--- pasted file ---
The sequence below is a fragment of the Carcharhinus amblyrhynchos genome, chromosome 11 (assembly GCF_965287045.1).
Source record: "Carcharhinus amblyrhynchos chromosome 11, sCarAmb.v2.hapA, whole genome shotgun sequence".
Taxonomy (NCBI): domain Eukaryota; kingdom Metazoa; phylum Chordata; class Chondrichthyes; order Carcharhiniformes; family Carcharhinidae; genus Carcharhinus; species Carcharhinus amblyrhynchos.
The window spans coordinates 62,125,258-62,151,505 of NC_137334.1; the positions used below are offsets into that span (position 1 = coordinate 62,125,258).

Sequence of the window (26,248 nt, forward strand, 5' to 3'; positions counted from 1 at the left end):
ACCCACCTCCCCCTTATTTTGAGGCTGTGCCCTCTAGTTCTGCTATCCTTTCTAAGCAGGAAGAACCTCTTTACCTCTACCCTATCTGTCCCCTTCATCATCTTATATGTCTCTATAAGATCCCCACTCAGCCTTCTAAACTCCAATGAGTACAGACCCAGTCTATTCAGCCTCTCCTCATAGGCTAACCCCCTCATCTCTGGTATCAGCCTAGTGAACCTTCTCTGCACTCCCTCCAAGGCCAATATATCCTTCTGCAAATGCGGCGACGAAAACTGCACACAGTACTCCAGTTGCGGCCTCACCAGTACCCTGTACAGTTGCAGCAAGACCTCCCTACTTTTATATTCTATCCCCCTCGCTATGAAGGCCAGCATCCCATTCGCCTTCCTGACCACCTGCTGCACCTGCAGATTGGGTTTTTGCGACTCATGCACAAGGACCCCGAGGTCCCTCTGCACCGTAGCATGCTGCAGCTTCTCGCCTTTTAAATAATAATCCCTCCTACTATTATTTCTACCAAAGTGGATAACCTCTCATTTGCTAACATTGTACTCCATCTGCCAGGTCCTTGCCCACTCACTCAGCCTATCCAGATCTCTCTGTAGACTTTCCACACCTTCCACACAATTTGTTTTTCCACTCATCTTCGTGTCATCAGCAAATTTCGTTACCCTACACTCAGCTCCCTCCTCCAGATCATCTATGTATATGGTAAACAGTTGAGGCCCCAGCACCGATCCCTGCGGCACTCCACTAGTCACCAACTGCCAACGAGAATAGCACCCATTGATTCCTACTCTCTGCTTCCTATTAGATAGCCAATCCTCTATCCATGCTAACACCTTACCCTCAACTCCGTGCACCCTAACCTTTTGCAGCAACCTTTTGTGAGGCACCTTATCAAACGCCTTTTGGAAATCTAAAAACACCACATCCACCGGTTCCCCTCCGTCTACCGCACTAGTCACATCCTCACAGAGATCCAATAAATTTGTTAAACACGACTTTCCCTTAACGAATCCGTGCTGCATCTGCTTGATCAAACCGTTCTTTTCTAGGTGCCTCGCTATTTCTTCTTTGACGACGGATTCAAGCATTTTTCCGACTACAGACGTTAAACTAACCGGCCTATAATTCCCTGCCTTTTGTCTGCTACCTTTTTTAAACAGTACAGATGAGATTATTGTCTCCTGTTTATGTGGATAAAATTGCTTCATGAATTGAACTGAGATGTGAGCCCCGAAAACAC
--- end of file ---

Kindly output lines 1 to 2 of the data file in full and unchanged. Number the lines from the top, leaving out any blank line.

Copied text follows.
The sequence below is a fragment of the Carcharhinus amblyrhynchos genome, chromosome 11 (assembly GCF_965287045.1).
Source record: "Carcharhinus amblyrhynchos chromosome 11, sCarAmb.v2.hapA, whole genome shotgun sequence".